After the Guinness Storehouse, the adventures continued! We headed out toward the Kilmainham Gaol (or Jail) looking for a lunch spot along the way. We stopped by the Tram Pub which was serving carvies, and had a panini. The panini in Ireland are particularly good! I think one of the reasons they are so great is the bread is not so crusty that is cuts up your mouth. It starts out on the soft side and crisps nicely in the panini press... no booze with our lunch today... a first since we arrived in Guinnessland!
We had a tour of the Kilmainham Gaol. The jail itself held an incredible amount of Irish history. Many of the leaders of the 1916 Easter Rising were held and executed there. Although unsuccessful, this uprising was the event that was the foundation for the eventual establishment of the Irish Republic in 1919. At the jail was a museum in which there was the original proclamation of the republic (very eloquently written) that sparked the Easter rising and an exhibit of last letters from the jailed leaders to their families. Each one of them expressed gratitude at being able to be a part of Irish Independence and stated they had no regrets about having participated, despite impending execution. One particularly sad story was of that of Joseph Mary Plunkett and his fiance Grace who were to be married the day after the Easter rising. After his capture and sentencing, she bought herself a wedding ring and was married to Joseph in the jail chapel. She returned home immediately after the ceremony, until she was summoned by a guard who told her she could spend ten minutes with her new husband. After which she waited by the jail gates until she heard the shots that killed him. A popular Irish song from the 1980's recounts Grace and Joseph's story. It was very moving to be there, since the Irish Independence is still within a lifetime and still fresh in peoples history.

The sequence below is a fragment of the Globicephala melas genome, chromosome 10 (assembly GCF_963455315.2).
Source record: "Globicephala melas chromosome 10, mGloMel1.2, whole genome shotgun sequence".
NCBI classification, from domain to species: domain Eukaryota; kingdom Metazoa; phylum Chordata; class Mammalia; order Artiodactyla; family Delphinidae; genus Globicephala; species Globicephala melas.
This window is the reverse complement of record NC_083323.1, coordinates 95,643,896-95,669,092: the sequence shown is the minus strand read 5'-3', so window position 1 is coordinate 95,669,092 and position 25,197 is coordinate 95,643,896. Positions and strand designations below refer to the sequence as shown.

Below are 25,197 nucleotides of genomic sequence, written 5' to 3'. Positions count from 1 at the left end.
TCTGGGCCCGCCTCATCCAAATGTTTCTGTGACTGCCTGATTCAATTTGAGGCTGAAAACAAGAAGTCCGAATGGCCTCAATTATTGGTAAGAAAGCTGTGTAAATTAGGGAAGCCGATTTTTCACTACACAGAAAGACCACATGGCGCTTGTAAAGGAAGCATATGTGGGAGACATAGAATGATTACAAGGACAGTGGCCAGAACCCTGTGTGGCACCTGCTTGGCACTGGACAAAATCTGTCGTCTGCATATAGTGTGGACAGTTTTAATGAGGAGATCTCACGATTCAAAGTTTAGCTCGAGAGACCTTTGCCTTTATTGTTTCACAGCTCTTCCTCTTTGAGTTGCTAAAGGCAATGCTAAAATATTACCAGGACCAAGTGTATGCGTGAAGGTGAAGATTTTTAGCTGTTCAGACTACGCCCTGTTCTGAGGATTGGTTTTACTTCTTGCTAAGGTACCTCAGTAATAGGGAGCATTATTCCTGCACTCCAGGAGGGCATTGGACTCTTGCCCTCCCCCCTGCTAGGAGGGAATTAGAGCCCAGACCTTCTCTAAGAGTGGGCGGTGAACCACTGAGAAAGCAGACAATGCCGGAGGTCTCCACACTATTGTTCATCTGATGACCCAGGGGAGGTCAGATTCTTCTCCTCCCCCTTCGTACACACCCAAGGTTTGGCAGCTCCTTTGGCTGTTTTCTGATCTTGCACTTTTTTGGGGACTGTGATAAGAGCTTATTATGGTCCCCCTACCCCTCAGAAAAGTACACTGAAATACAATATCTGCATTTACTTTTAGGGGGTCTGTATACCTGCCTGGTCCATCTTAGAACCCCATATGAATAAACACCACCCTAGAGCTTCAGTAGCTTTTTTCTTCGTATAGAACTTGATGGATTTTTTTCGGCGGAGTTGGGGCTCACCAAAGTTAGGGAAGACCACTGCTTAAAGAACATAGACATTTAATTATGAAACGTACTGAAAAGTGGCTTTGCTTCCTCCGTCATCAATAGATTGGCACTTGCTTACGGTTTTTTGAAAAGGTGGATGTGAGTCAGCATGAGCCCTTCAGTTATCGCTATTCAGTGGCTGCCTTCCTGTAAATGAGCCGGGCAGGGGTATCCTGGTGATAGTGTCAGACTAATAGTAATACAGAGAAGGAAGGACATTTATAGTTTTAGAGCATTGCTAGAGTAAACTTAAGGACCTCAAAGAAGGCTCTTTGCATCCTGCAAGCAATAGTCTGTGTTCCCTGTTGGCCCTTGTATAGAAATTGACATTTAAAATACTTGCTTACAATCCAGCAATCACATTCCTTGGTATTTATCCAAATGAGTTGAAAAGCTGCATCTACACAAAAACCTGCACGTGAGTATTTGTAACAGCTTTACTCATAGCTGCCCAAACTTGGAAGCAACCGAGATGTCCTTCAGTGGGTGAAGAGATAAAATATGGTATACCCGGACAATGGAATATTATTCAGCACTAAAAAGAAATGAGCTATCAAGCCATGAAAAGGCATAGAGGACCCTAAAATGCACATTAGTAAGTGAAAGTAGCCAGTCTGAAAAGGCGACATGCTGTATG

After Kilmainham gaol, I insisted we head to the house from James Joyce's book "The Dead". This house is on Usher Quay...its website shows extensive renovations, dinners and availability for bookings... and yet, when we arrived... it was abandoned and yucky looking, although clearly labeled! And it is definitely the doorstep I had seen in pictures archives of the James Joyce house website... I am not sure what has happened.
Next on our list of things to do was to check out Dublin gay bars. We had arranged for C and F to meet us in the city the following night so we could go out together on the town. Homosexuality was only decriminalized in 1993... not so long ago. In the entire city there were only a few gay friendly venues... we scoped out three...The Dragon, The George and The Front lounge. After our surveillance, we decided that the following night we would hit both the Front lounge, which was a very nice mixed crowd of people our age and The George which seemed to be the most happenin' venue in gay Dublin. We actually had eaten a nice inexpensive dinner at the Front lounge too, it definitely had a nice feel!
We were pretty pooped and headed for the train station. C came and picked us up again so we wouldn't have to walk in the dark... we had no plans for the next day... except to wake up and see what we felt like doing. We both felt we had seen some of the best parts of Dublin and were ready for some fresh scenery!